From April 25, 2016
I am certain that everyone has felt like they have been in a rut that they couldn’t get out of for some time.
This past five weeks was exactly that for me: five weeks full of sweat, blood, tears, and emotional bruises. I haven’t had the time yet to reflect about exactly how I feel and think about what has happened these last five weeks, but I definitely can explain what has happened this last week.
I promised last week that I would look for the miracle that would happen . . . and it wouldn’t be another week in the mission field without it.
This transfer (past five weeks), my companion and I have been passing difficult emotions of patience. We have had trouble finding the chosen people that God wants us to find, the miracles, the people who are dying to have the gospel in their lives . . . and the joy that comes from finding someone who has been waiting for you ever since their birth to hear Christ’s doctrine. They just weren’t there. We looked so hard, prayed so hard, cried so hard, asked for help—and nothing was going right.
But I started thinking about these last five weeks and what has come from them. I have noticed that the possibilities and opportunities to teach, help, and baptize have been increasing, although we thought they hadn’t yet. I started to notice that God is waiting for our patience and has been giving hints to the fruits that are to come. This week we started to see these possibilities become parts of realities.
We found a family of eight. The mother of the family is named T. She has seven children and is separated from her husband. Her son is in prison, but the rest of her kids live with her. We started to teach this family and everyone accepted baptism dates. M, who is six years old, even plans to be baptized in two years.
In the same neighborhood we found K, who is 14 years old and lives with her three brothers and her mom. She grew up with her dad and is not accustomed to living with her mother. This situation has been causing much difficulty for her and how she is trying to manage her life.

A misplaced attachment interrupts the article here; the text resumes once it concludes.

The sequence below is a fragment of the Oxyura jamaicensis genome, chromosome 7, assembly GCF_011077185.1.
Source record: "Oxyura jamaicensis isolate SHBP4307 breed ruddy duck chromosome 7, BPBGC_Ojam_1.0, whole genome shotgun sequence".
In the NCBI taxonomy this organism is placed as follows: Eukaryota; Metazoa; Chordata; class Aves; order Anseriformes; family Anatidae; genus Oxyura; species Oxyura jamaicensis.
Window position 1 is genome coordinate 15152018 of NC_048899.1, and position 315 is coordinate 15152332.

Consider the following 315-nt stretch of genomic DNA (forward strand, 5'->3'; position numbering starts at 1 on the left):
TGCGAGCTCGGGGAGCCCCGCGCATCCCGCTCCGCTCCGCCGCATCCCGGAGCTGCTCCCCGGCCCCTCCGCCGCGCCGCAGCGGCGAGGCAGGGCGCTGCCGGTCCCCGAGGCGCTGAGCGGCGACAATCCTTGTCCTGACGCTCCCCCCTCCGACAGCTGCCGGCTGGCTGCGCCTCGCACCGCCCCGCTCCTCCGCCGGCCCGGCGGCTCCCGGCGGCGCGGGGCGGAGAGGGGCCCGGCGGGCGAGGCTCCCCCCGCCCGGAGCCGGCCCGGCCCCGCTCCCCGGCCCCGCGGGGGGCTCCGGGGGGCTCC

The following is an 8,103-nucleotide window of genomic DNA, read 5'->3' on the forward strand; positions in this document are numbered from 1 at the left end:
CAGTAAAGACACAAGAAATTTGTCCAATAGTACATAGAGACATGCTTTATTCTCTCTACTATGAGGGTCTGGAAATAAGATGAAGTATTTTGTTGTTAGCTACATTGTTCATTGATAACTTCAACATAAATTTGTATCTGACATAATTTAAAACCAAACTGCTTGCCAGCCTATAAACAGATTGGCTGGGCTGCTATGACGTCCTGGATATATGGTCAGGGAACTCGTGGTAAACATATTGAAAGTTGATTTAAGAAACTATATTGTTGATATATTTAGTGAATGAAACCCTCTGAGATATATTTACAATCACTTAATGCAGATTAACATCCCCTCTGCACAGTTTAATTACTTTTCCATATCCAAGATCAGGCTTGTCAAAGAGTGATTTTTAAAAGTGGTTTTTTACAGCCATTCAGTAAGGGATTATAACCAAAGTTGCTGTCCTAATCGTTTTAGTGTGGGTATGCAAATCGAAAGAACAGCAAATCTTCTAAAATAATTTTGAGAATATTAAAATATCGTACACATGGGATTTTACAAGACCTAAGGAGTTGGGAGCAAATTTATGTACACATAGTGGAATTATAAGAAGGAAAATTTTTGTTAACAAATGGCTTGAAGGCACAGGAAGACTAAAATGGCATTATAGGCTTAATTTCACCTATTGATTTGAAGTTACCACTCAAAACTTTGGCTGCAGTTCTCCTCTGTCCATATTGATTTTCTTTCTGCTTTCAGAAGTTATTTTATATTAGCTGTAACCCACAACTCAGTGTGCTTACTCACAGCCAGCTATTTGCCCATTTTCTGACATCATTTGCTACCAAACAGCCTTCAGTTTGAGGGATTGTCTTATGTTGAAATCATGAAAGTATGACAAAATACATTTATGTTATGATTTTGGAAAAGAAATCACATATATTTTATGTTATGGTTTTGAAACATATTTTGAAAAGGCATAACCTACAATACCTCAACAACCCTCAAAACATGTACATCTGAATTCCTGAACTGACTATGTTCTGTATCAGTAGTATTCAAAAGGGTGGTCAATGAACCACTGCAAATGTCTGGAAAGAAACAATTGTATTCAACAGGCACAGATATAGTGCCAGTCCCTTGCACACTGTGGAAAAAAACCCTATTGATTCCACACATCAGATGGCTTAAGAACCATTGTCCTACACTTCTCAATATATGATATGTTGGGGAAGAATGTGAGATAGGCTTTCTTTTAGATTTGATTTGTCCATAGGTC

She also accepted a baptismal date and desired to know more about the church. She explained a little about her past and we explained to her about how the church is a family, Christ’s family, and how she is welcomed and is entitled to comfort by the Spirit always. She accepted our help and wanted to go to church Sunday.
We coordinated with a member of the church who has a big van (rare here in São Paulo) and we planned to take everyone to church. T had to visit her son in prison that day, but let her older son go with all her kids to church with us.
It was a sight: the missionaries walking up the hill to the gate with six people following us, sprawled across the road, all dressed up, and everyone watching us pass.
How wonderful to once again help people feel the Spirit that is at church and to share something so sweet and uplifting to those who really need it after five long weeks of almost no one listening to us or visiting the church.
I am very grateful for this blessing that the Lord has sent us and the blessing to help those in need after a long time of looking in the dark. It looks like the rise is coming of what can be a wonderful light after a long time being locked in the dark.
I hope your week was wonderful! Mine was! A lot to think about.